As time has gone on and the complexity has increased this barrier has become even greater to the point where mining bitcoin is no longer profitable unless you set up a large mining rig and use more expensive hardware such as ASICs. Instead of regular users being able to mine some crypto so they can use it or make some profit, mining has been taken over by a few large organisations that have the financial means to do it.
The inability to mine your own crypto currency has also indirectly caused another problem for decentralisation. For the 2 or 3 people who don't know yet, bitcoin isn't anonymous. In fact having a publicly accessible ledger means that anyone can confirm who or what you send your money to. There are ways to get around this (such as using shakers) but not being able to mine your own tokens means that the only way you can purchase these in the first place is to use a broker such as CoinBase. Not only does this link your bitcoin address to your credit card and personal identity but it makes users reliant on yet another centralised tech company.
The Way Forward?
Although the outlook of blockchain and DLT looks bleak, the last thing we should do is to give up. Some of the problems do not have clear solutions and in some cases the solution is even more unencumbering.
Regardless of whether we are discussing tech companies or any other industry every person should aim to be less reliant on "the system" as a whole. As the financial crisis of 2008 has shown us a lot of these institutions that we think of as being unstoppable are incredibly fragile when exposed to any uncertainty or volatility. The Coronavirus lockdown has been a blessing in disguise for helping people understand what is truely important to them and how we need to be less reliant on all the services we use every day. This can range from avoiding mass consumerism to shifting our use to local services or decentralised services. This is important as "voting with your wallet" as many libertarians say is impossible when there is no alternative to vote for. Every one should aim to grown, build and perform things instead of being reliant on large central industries. Self-hosting many of the online services you use is a great first step.
With more people being less reliant on centralised services the next step is to start using products and services that allow for or value decentralisation. I have made many articles discussing the importance of privacy and security with various online services but it is also important to use services that emphasis decentralisation when it's possible. Monero is without a doubt the only crypto currency these days that checks most of the boxes. Unlike other blockchain projects it's completely anonymous and their mining application has been developed specifically for CPUs. This not only allows everyone to mine their currency it also means it's not necessary to use crypto brokers like CoinBase.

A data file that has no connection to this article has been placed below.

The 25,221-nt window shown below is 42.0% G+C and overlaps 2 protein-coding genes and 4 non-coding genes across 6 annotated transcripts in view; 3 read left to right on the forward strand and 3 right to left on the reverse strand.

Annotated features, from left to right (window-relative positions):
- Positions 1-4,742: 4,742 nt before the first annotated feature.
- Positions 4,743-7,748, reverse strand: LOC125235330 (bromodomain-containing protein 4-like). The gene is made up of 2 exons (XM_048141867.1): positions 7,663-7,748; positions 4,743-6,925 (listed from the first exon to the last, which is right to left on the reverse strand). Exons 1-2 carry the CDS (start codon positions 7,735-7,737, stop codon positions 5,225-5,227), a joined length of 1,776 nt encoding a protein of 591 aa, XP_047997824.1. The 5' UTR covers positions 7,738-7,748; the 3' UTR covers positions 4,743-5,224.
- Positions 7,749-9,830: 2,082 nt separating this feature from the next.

The last thing that everyone should do regardless of if they follow this article or not is to actively discuss decentralisation and (despite how cringy I think the term is) become an evangelist. Being a privacy advocate is one of the most stressful things possible but this is even more difficult with decentralisation. Besides illegal services such as the silk road we have not seen very many genuine platforms come out that allow people to trade in a decentralised manner. The only way we can create a decentralised future is if we convince enough people of its importance.
Looking at the current state of decentralised platforms is depressing but addressing the problems in current implementations needs to happen if we want to truly use these technological advancements to change the world. Until we start discussing the problems the industry faces we cannot overcome them.
Stay happy and stay private.